Anti-microbial resistance on the rise

Last Updated 21 July 2016, 18:10 IST
Overconsumption of antibiotics is making bacteria smarter than doctors, capable of outfoxing their presc-ription patterns. Unless urgent measures are taken, conducting surgery may become pointless within a decade because of infections that cannot be defeated.

Antimicrobial resistance has emerged as a significant challenge to our creaking public health system. If not tackled on a war footing, India may soon come to be known as the anti-microbial resistance capital of the world. This has the potential to render all advances in medical and surgical fields irrelevant. Antibiotic treatment failures may soon become the norm rather than the exception.

Several factors are contributing to the rising threat of anti-microbial resistance. The prim-ary cause is that the use of antibiotics is not regulated in India. Anyone can buy these from the neighbourhood pharmacy without a doctor’s prescription, even the ones on the restricted list. Antibiotics are also being used indiscriminately in animal husb-andry to keep animals free from disease. In addition, doctors of alternative systems of medicine commonly prescribe them desp-ite their lack of formal training.

There are more than one lakh laboratories in India but not many are accredited. Most of them do not adhere to quality-assurance measures. They produce reports about antibiotic cultures and sensitivity patterns, which are used by doctors to prescribe antibiotics. To add to the state, medical reports are often prepared by technicians due to severe shortage of medical microbiologists who apparently lack knowledge.

A recent study in Kerala has found that 89% of all doctors prescribe antibiotics on a daily basis. According to a 2014 report published in the journal ‘The Lancet Infectious Diseases’, India consumes the highest volume of antibiotics in the world.

Further, business dynamics are outweighing the pharma industry’s resolve to fight antimicrobial resistance. Investing in new antibiotics has become a losing proposition. The result is that no new family of antibiotics has been discovered in the world since 2000.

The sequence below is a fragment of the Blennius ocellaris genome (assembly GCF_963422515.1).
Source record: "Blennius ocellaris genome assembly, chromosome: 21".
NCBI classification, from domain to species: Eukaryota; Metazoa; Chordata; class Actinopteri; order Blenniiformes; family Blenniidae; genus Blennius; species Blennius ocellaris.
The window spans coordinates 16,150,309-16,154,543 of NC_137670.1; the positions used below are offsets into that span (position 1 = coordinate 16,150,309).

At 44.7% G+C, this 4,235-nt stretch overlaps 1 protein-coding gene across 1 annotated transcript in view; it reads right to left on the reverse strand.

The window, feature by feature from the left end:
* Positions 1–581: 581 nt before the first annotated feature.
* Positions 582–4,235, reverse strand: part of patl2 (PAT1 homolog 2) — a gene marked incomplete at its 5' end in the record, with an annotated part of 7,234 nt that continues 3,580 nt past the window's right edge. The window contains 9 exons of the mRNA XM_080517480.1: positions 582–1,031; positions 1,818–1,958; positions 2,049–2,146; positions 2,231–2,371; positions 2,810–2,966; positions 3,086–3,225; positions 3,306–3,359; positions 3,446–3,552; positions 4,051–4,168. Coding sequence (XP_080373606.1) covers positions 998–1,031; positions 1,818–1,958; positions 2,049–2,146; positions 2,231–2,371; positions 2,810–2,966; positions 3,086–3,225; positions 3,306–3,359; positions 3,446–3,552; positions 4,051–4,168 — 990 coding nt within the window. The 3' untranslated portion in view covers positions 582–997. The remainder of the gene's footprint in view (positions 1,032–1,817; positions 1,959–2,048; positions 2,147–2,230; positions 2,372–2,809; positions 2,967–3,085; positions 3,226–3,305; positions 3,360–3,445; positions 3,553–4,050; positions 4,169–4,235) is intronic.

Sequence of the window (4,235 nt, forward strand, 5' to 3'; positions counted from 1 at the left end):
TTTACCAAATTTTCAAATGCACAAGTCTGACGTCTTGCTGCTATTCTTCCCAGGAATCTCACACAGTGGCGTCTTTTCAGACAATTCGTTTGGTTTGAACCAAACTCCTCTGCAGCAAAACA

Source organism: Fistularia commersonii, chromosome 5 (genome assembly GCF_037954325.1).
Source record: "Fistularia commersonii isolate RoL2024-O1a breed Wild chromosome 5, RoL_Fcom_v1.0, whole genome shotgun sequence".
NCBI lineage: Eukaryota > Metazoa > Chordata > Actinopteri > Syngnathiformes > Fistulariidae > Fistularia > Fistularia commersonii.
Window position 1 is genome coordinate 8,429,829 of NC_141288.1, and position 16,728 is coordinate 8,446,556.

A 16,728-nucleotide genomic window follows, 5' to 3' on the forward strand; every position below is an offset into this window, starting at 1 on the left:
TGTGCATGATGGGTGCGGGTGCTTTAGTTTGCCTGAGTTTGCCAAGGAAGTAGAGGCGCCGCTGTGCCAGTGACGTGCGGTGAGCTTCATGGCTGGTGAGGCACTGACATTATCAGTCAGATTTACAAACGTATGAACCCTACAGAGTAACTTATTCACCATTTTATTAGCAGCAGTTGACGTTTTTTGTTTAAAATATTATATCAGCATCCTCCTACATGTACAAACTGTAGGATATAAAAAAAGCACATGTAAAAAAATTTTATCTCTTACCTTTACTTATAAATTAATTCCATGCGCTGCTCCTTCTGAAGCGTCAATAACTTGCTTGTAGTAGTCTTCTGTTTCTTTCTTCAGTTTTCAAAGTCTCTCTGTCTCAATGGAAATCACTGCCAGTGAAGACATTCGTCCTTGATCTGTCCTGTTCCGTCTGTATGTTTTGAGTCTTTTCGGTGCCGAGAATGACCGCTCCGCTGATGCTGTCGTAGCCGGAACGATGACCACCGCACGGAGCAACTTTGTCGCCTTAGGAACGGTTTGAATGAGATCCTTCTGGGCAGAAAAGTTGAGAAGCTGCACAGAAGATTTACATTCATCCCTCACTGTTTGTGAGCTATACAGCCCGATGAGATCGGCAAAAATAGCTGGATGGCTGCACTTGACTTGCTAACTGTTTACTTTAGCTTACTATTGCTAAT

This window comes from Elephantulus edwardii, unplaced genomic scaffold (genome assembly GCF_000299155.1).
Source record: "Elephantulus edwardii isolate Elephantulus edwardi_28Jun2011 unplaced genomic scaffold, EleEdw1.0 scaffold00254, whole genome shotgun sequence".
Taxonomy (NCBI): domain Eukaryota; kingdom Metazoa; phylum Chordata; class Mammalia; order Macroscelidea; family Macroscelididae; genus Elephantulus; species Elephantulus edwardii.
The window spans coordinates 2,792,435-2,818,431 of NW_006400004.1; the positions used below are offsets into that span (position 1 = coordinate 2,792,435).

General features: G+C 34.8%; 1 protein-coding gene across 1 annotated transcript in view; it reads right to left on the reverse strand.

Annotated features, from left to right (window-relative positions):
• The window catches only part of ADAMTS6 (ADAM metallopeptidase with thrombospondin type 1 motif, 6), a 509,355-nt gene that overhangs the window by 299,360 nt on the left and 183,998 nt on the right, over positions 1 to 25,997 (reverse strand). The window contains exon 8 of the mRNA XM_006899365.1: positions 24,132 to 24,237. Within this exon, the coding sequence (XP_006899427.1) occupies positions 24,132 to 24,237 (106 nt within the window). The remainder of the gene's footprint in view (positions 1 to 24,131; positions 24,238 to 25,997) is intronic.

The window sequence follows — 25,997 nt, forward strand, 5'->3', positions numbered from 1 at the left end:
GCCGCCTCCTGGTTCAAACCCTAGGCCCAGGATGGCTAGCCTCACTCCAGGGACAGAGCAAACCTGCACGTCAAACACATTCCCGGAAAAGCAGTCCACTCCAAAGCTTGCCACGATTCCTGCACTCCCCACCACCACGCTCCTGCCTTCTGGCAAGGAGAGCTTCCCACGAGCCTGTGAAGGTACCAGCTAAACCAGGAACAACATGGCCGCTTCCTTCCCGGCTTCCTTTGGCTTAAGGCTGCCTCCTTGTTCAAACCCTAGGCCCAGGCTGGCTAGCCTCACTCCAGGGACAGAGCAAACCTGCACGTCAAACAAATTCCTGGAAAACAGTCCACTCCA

There is also poor awareness about antimicrobial resistance among people and policy makers. India has neither a national antibiotic policy nor an infection-prevention policy. A gazette notification by the Central Government in August 2013 stated that 14 antibiotics and an equal number of anti-tubercular drugs would soon be restricted but on the bleak side of it, nothing has been done in this respect so far.

Some progress has, however, been made recently. In February this year, the Government of India and WHO called for a national meeting on antimicrobial resistance and voiced a strong commitment to overcome the challenge. The government’s mandate that packaging of all antibiotic drugs carry a red line to alert the users is encouraging.

What India needs is a national antibiotic and infection-control policy, with states to follow. This can be achieved through collaborative work between private and public health sectors. An example is shown by Kerala, the only state to have adopted an antibiotic policy.

The Amrita Institute of Medical Sciences (AIMS) coordinated the drafting of the document and has now partnered with the government to implement AIMS’ Antibiotic Policy and Infection Prevention Protocol and Practices in all hospitals and healthcare facilities in the state.

Training on antibiotics

On the education front, training on antibiotics must be made ma-ndatory at the undergraduate and postgraduate levels in medical colleges to change the beha-viour pattern of prescriptions, with involvement of nursing personnel and clinical pharmacists. The Medical Council of India  should introduce a refresher course for doctors on “Rational Prescription Practice.”

Over the long-term, the government needs to institute a system of quality checks to remove drugs of substandard quality from the market. Use of antibiotics on animals should be curtailed and more collaboration and research need to be initiated to probe antimicrobial-resistance patterns unique to India.

The government should imp-ose restrictions on use of high-end antibiotics and limit their prescriptions to referral and tertiary-care centres. Proper sanitation and infection-prevention practices at hospitals have to be encouraged. There is also a need to increase the number of infectious-disease specialists in India.

Antimicrobial resistance directly impacts morbidity, mortality and cost of care. If India doesn’t act now, the capacity of its health system of fight diseases may be in grave trouble soon. Worse yet, within the next decade, surgery itself may become useless because antibiotics will not be able to cure post-operative infections. Can India afford such a scenario?

(The writer is Head, Infection Control, Amrita Institute of Medical Sciences, Kochi)
(Published 21 July 2016, 18:10 IST)

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